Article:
Easter Food Traditions From Around The World

Easter Food Traditions From Around The World

Easter is one of the most celebrated Christian holidays, symbolizing hope and “the promise of new life” with the resurrection of Jesus Christ. While colorful eggs, bunnies, food, and music are an integral part of Easter, there are a variety of unique food traditions followed in different parts of the world which makes Easter a special and memorable occasion for everyone. Though the Easter food traditions differ around the world, it all comes down to binding people together in the spirit of celebration! Here are some of the Easter food traditions around the world, and some ideas for you to get inspired for your next Easter celebration!


In America, people celebrate Easter by consuming ham. This tradition is old and originated at a time when refrigerators played no role in the preservation of food. The animals were slaughtered during the fall and the meat was cured to preserve and make them last longer. By the time Easter arrives, this ham gets perfectly ready to indulge in! Sometimes, the hams are also glazed with honey or covered with sliced pineapple which makes it all the more flavourful. The meal ends with a special coconut cake during Easter.

Easter Ham


People in Britain include hot cross buns to their Easter feast, the cross on the top representing the crucifixion of Jesus. They are the most delicious bread rolls, made with raisins and decorated with icing on the top!

Legend traces hot cross buns back to the 12th century, when a monk baked them on Good Friday for the impending Easter festivities. Their earliest written mention appears in a 16th-century text, which famously proclaims, “Good Friday comes this month, the old woman runs, with one or two a penny hot cross buns.” While some suggest pagan origins, linking them to Ancient Egyptian bread rolls marked with crosses in deity celebrations, similar breads also appeared in Ancient Greek and Roman cultures. The exact genesis of hot cross buns remains elusive, yet their appeal as a delectable treat endures. Enjoy them split, toasted, and generously buttered. It’s even believed that gifting these buns strengthens friendships, adding another layer to their timeless allure.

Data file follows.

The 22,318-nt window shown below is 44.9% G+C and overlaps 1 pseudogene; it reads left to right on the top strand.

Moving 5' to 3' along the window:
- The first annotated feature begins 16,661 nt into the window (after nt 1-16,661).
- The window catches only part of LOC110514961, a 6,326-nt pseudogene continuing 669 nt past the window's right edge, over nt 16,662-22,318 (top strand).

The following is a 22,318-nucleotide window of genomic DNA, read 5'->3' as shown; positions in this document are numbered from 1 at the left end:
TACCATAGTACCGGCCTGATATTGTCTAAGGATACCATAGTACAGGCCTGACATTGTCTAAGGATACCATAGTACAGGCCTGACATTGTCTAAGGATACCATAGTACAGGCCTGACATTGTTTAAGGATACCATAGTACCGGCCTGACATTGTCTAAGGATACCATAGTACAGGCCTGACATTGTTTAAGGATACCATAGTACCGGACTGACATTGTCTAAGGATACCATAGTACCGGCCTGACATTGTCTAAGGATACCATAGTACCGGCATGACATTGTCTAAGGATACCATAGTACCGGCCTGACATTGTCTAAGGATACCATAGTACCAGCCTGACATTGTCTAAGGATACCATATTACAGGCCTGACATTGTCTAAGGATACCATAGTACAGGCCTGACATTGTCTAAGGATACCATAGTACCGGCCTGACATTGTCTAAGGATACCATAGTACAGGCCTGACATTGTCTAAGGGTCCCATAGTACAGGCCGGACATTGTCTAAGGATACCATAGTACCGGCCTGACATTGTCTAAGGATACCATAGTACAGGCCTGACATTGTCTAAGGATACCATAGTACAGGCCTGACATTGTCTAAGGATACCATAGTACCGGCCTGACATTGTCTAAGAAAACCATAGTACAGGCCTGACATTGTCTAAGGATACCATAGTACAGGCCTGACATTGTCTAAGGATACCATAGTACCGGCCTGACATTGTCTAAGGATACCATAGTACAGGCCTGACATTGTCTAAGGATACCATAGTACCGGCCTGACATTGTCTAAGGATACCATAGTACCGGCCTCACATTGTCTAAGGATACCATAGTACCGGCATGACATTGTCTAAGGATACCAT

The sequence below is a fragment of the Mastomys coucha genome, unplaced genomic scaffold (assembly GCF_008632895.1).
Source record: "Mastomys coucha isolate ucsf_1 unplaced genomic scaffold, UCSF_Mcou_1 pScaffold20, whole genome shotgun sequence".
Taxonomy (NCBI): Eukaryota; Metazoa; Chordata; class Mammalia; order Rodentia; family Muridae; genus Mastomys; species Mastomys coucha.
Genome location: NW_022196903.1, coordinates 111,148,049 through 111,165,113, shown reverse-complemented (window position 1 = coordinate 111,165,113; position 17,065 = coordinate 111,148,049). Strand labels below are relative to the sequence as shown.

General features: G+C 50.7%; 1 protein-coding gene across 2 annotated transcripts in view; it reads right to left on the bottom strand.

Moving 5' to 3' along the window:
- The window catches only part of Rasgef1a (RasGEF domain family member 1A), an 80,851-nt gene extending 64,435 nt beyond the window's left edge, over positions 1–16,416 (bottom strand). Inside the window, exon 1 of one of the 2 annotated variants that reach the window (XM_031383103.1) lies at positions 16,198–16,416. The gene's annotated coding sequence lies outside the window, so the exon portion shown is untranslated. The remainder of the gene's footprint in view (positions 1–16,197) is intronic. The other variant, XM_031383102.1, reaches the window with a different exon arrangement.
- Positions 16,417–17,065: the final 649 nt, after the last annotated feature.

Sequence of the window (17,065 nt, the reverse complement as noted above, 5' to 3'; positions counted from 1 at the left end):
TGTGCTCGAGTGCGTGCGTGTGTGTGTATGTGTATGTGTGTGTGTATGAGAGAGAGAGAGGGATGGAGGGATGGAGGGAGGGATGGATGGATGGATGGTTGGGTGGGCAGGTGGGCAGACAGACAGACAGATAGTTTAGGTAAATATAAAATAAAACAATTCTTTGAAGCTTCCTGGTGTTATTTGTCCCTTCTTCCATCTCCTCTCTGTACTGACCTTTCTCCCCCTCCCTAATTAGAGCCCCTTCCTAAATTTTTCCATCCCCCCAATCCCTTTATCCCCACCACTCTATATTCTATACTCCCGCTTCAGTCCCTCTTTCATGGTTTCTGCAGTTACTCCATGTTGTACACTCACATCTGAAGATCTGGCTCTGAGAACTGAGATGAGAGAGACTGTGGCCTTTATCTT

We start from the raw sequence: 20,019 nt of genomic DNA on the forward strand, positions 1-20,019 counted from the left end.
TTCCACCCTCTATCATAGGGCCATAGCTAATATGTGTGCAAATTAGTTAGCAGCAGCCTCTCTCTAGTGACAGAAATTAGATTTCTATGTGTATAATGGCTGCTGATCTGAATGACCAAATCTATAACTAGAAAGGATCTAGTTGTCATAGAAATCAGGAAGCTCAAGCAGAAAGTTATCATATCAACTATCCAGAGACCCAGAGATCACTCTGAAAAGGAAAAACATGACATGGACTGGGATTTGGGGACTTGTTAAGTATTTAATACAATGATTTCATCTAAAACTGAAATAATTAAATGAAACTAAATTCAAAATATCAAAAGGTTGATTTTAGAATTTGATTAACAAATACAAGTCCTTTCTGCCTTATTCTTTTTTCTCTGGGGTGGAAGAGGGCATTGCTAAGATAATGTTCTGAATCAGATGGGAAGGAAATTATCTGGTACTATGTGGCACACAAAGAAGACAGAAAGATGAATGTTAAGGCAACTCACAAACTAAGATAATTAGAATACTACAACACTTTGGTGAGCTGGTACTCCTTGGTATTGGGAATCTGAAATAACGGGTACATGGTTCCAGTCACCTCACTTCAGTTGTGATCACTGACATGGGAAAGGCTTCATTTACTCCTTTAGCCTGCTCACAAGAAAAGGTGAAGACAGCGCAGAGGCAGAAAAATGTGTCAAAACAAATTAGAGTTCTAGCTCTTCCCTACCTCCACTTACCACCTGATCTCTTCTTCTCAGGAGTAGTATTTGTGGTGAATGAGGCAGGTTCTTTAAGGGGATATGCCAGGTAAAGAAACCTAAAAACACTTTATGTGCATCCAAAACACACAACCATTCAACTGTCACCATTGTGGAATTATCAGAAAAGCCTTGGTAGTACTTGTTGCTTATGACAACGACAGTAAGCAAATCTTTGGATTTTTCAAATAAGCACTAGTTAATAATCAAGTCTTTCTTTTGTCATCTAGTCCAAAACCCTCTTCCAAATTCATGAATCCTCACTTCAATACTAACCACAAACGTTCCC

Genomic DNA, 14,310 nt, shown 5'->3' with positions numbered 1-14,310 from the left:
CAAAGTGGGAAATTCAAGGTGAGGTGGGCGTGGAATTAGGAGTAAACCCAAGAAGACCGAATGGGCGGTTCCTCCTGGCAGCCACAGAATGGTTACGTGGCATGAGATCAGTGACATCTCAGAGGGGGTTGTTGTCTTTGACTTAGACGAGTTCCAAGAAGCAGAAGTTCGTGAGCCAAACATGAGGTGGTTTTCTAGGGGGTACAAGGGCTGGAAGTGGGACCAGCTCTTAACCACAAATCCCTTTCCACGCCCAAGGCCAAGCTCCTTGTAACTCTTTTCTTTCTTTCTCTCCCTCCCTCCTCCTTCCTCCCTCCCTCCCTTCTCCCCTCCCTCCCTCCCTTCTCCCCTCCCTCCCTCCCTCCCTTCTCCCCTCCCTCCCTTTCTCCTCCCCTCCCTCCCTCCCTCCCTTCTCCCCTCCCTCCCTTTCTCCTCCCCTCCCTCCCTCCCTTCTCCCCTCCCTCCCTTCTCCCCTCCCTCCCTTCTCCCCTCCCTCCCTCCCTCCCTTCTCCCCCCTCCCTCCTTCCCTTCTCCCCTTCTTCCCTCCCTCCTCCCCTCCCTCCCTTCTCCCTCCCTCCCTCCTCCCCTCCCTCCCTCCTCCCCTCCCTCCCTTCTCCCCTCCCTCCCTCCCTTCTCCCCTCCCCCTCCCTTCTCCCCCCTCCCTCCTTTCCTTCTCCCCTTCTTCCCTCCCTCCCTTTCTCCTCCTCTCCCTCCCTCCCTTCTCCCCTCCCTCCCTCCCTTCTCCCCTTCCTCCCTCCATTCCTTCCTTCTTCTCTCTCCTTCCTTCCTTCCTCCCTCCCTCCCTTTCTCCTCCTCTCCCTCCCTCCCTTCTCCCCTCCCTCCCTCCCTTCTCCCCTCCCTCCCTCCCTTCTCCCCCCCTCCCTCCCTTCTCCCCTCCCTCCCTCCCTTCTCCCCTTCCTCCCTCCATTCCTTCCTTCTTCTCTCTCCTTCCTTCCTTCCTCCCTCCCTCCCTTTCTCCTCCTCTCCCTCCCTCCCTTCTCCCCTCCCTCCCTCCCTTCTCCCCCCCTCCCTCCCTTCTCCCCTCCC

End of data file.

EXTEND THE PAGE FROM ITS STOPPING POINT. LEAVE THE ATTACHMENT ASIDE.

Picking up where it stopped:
Hot Cross Bun


Sweet breads are common holiday food in Italy. There’s panettone at Christmas, and colomba di pasqua at Easter. Shaped like a dove, a symbol for peace, colomba di pasqua is stuffed with candied fruit and then sprinkled with almonds and pearl sugar.

Another popular Easter delicacy in Italy is Pizza Rustica, also referred to as Pizzagaina, featuring a savory filling of meat and cheese embraced within a flaky crust. Much like many Italian culinary traditions, the recipe for pizza rustica exhibits regional diversity, evolving from Naples, renowned as the birthplace of pizza.


In Greece, the Easter meal usually starts with Avgolemono, which is a delicious chicken soup made with chicken and lemon. They also indulge in tsoureki and red eggs during Easter! Tsoureki is a sweet braided bread, enriched with eggs, cooked with traditional Greek spices. The three stranded braid represent the Holy Trinity and the dyed eggs represent the blood of Jesus. They also love a nicely roasted lamb leg. The lamb leg is roasted after keeping it marinated with homemade spices.


On the Easter morning, the French devour omelettes. It is an age-old tradition that began after Napoleon Bonaparte visited the town of Bessiers and indulged in omelettes with his army. Since 1973, locals in the Haute-Garonne village have whipped up a giant omelette for Easter Monday.

Members of the Giant Omelette Brotherhood of Bessieres cook a giant omelette as part of Easter celebrations on March 28, 2016, on the main square of Bessieres, southern France. Over 15,000 eggs were used to make the omelette.


During Easter in Spain, people make the Easter donuts, also known as Rosquillas de Semana Santa. To make these donuts, the flour is fermented instead of using yeast. These donuts are dusted with sugar powder which makes it extremely presentable and a delectable food item to indulge in.

Rosquillas de Semana Santa


The Argentinians love to feast on Tarta Pasqualina during Easter. The recipe of Tarta Pasqualina was bought by the Italian migrants when they migrated from Argentina in the 16th century. It is a tart-like dish that is stuffed with three different types of cheese, hard boiled eggs, spinach, and spring onions.



In Poland, a prominent Easter dish is żurek, a creamy and smoky fermented soup crafted from a rye flour starter. Traditionally, this soup is accompanied by a boiled egg and sausage, topped with a zesty garnish of spicy horseradish.



When pondering authentic Mexican cuisine, various staples often come to mind, such as rice, beans, and tortillas. Now, you can include capirotada in that lineup. Capirotada is a Mexican dessert reminiscent of bread pudding, crafted by soaking bread in syrup and layering it with nuts, cheese, fruit, and occasionally sprinkles.



When the British captured Jamaica, they brought the cross bun custom to the island. As time passed, Jamaica adapted the traditional English cross bun by incorporating molasses instead of honey into the recipe. Moreover, in Jamaica, these buns are commonly enjoyed with cheese, a culinary pairing that has become quintessential to the island’s cuisine.


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